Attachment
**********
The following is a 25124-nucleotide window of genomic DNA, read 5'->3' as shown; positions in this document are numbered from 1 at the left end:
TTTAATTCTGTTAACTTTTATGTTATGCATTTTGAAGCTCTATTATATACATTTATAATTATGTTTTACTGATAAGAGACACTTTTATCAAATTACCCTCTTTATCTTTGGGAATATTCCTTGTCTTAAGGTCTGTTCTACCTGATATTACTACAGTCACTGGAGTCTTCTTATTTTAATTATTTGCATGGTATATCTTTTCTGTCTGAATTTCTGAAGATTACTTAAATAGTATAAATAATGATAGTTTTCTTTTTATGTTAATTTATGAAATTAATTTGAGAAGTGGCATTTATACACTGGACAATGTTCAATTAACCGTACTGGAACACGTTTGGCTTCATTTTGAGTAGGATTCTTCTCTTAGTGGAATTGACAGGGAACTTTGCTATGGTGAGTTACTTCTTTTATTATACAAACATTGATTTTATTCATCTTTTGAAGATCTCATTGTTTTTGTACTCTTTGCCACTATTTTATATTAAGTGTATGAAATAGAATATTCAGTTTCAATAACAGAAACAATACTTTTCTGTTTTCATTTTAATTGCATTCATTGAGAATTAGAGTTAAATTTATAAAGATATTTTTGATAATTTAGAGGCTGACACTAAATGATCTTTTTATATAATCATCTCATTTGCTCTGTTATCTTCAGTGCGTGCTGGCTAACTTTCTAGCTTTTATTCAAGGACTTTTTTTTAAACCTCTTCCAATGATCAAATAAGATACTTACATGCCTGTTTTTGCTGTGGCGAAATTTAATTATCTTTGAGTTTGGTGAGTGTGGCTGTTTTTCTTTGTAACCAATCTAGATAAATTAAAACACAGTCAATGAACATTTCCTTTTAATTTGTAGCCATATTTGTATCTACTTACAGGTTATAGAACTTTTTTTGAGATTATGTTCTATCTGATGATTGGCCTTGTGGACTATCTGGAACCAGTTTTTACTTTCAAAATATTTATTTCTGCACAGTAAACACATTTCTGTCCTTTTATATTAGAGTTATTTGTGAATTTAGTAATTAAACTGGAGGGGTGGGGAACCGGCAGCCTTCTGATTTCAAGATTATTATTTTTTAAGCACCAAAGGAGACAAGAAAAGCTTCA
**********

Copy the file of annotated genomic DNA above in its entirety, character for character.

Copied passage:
The following is a 25124-nucleotide window of genomic DNA, read 5'->3' as shown; positions in this document are numbered from 1 at the left end:
TTTAATTCTGTTAACTTTTATGTTATGCATTTTGAAGCTCTATTATATACATTTATAATTATGTTTTACTGATAAGAGACACTTTTATCAAATTACCCTCTTTATCTTTGGGAATATTCCTTGTCTTAAGGTCTGTTCTACCTGATATTACTACAGTCACTGGAGTCTTCTTATTTTAATTATTTGCATGGTATATCTTTTCTGTCTGAATTTCTGAAGATTACTTAAATAGTATAAATAATGATAGTTTTCTTTTTATGTTAATTTATGAAATTAATTTGAGAAGTGGCATTTATACACTGGACAATGTTCAATTAACCGTACTGGAACACGTTTGGCTTCATTTTGAGTAGGATTCTTCTCTTAGTGGAATTGACAGGGAACTTTGCTATGGTGAGTTACTTCTTTTATTATACAAACATTGATTTTATTCATCTTTTGAAGATCTCATTGTTTTTGTACTCTTTGCCACTATTTTATATTAAGTGTATGAAATAGAATATTCAGTTTCAATAACAGAAACAATACTTTTCTGTTTTCATTTTAATTGCATTCATTGAGAATTAGAGTTAAATTTATAAAGATATTTTTGATAATTTAGAGGCTGACACTAAATGATCTTTTTATATAATCATCTCATTTGCTCTGTTATCTTCAGTGCGTGCTGGCTAACTTTCTAGCTTTTATTCAAGGACTTTTTTTTAAACCTCTTCCAATGATCAAATAAGATACTTACATGCCTGTTTTTGCTGTGGCGAAATTTAATTATCTTTGAGTTTGGTGAGTGTGGCTGTTTTTCTTTGTAACCAATCTAGATAAATTAAAACACAGTCAATGAACATTTCCTTTTAATTTGTAGCCATATTTGTATCTACTTACAGGTTATAGAACTTTTTTTGAGATTATGTTCTATCTGATGATTGGCCTTGTGGACTATCTGGAACCAGTTTTTACTTTCAAAATATTTATTTCTGCACAGTAAACACATTTCTGTCCTTTTATATTAGAGTTATTTGTGAATTTAGTAATTAAACTGGAGGGGTGGGGAACCGGCAGCCTTCTGATTTCAAGATTATTATTTTTTAAGCACCAAAGGAGACAAGAAAAGCTTCA